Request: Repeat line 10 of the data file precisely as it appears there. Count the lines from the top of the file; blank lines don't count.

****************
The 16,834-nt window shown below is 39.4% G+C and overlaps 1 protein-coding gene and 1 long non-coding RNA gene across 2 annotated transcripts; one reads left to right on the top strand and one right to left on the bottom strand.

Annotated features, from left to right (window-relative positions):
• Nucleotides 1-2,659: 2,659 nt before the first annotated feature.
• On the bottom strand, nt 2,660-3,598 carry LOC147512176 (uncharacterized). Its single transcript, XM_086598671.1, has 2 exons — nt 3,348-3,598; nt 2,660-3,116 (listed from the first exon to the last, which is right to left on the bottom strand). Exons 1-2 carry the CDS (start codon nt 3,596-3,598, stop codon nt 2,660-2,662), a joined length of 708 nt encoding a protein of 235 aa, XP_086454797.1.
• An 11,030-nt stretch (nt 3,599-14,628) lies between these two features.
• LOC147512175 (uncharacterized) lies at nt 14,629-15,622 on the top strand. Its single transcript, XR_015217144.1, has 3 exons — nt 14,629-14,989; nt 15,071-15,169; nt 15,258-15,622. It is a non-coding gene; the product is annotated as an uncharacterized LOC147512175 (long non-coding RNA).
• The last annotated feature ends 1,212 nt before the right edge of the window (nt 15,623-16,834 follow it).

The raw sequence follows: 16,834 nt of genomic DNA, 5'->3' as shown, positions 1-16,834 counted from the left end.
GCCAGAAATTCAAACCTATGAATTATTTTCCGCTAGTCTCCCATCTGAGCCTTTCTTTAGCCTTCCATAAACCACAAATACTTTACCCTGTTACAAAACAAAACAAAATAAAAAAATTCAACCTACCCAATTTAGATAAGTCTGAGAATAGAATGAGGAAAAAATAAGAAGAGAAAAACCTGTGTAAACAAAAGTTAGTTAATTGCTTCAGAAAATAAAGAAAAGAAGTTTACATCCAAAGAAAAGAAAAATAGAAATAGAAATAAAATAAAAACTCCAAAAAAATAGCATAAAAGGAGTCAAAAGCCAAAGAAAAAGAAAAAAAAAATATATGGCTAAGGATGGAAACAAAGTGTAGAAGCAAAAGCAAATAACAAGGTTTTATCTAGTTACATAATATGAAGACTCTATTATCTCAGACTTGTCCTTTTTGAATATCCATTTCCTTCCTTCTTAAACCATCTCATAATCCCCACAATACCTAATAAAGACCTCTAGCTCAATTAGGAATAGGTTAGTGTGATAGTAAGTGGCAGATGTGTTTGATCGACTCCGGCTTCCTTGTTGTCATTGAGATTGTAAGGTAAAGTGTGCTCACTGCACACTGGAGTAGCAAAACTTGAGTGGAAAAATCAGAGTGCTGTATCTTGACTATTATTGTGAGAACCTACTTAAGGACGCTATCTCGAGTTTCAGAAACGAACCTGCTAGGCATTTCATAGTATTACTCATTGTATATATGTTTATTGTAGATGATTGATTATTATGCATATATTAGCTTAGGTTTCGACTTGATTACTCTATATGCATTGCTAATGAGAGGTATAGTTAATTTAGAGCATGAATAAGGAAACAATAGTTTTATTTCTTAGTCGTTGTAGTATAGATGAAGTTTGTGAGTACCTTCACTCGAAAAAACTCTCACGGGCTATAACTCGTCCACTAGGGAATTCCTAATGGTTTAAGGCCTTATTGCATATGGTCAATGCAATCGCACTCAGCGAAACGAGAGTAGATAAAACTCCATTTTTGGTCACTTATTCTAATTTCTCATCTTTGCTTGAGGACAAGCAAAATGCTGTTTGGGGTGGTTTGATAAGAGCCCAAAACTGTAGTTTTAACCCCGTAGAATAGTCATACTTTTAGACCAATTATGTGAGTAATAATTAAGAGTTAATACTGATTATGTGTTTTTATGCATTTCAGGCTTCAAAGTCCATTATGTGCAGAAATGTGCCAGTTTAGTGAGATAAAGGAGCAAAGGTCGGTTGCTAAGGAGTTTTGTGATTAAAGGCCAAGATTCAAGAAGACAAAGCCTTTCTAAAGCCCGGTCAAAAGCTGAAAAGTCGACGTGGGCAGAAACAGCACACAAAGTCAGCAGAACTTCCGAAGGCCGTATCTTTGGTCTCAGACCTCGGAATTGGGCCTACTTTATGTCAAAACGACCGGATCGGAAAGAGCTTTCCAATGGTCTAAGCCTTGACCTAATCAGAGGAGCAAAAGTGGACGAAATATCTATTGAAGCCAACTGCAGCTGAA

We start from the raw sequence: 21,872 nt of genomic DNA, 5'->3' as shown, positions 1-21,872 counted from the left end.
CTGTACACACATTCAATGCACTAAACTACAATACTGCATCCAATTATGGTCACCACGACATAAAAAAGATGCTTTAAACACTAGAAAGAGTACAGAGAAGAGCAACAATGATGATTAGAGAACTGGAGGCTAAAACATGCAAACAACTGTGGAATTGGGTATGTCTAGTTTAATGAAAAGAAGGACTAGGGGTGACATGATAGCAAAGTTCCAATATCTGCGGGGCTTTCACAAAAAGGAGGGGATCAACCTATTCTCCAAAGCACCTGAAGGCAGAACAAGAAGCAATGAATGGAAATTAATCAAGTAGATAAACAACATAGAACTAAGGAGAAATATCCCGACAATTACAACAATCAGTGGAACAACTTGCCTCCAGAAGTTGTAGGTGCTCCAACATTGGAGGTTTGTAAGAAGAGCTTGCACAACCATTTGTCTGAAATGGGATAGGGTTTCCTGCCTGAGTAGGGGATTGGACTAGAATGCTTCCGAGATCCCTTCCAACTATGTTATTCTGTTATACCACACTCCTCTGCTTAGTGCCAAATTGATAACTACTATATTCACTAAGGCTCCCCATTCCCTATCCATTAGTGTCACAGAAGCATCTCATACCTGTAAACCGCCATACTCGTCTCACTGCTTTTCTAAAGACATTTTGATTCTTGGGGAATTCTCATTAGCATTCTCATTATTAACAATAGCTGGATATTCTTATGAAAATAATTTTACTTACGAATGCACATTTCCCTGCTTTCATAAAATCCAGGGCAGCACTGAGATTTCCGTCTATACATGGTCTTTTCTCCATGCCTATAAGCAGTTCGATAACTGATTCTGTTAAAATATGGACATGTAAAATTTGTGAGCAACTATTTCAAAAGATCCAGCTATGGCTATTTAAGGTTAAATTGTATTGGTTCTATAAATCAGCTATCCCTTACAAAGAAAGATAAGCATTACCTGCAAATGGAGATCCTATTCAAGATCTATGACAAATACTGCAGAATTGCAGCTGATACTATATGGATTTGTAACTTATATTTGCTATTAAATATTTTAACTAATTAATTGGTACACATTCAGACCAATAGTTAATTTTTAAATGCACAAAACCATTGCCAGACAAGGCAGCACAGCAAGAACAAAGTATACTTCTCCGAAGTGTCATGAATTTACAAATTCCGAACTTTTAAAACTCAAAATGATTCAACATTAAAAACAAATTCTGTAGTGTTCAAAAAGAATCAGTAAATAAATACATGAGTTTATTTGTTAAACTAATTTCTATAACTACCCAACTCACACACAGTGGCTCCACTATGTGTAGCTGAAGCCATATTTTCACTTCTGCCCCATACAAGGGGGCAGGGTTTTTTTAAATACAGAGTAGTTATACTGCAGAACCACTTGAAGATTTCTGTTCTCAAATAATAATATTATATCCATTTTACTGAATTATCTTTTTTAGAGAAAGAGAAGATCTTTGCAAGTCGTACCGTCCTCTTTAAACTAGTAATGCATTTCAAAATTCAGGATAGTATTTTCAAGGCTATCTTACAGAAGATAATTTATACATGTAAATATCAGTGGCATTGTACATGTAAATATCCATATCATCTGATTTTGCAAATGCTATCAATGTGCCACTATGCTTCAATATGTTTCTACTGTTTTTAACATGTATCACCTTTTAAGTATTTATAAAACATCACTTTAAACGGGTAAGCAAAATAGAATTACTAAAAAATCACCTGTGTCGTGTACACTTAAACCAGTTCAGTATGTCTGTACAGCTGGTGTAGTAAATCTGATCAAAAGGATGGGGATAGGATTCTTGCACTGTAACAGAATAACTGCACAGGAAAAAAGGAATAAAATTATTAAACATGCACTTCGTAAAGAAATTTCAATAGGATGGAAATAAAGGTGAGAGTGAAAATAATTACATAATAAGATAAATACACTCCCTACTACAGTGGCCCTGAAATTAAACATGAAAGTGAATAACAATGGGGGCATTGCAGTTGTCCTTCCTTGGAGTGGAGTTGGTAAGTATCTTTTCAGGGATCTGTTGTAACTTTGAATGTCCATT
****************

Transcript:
We start from the raw sequence: 21,872 nt of genomic DNA, 5'->3' as shown, positions 1-21,872 counted from the left end.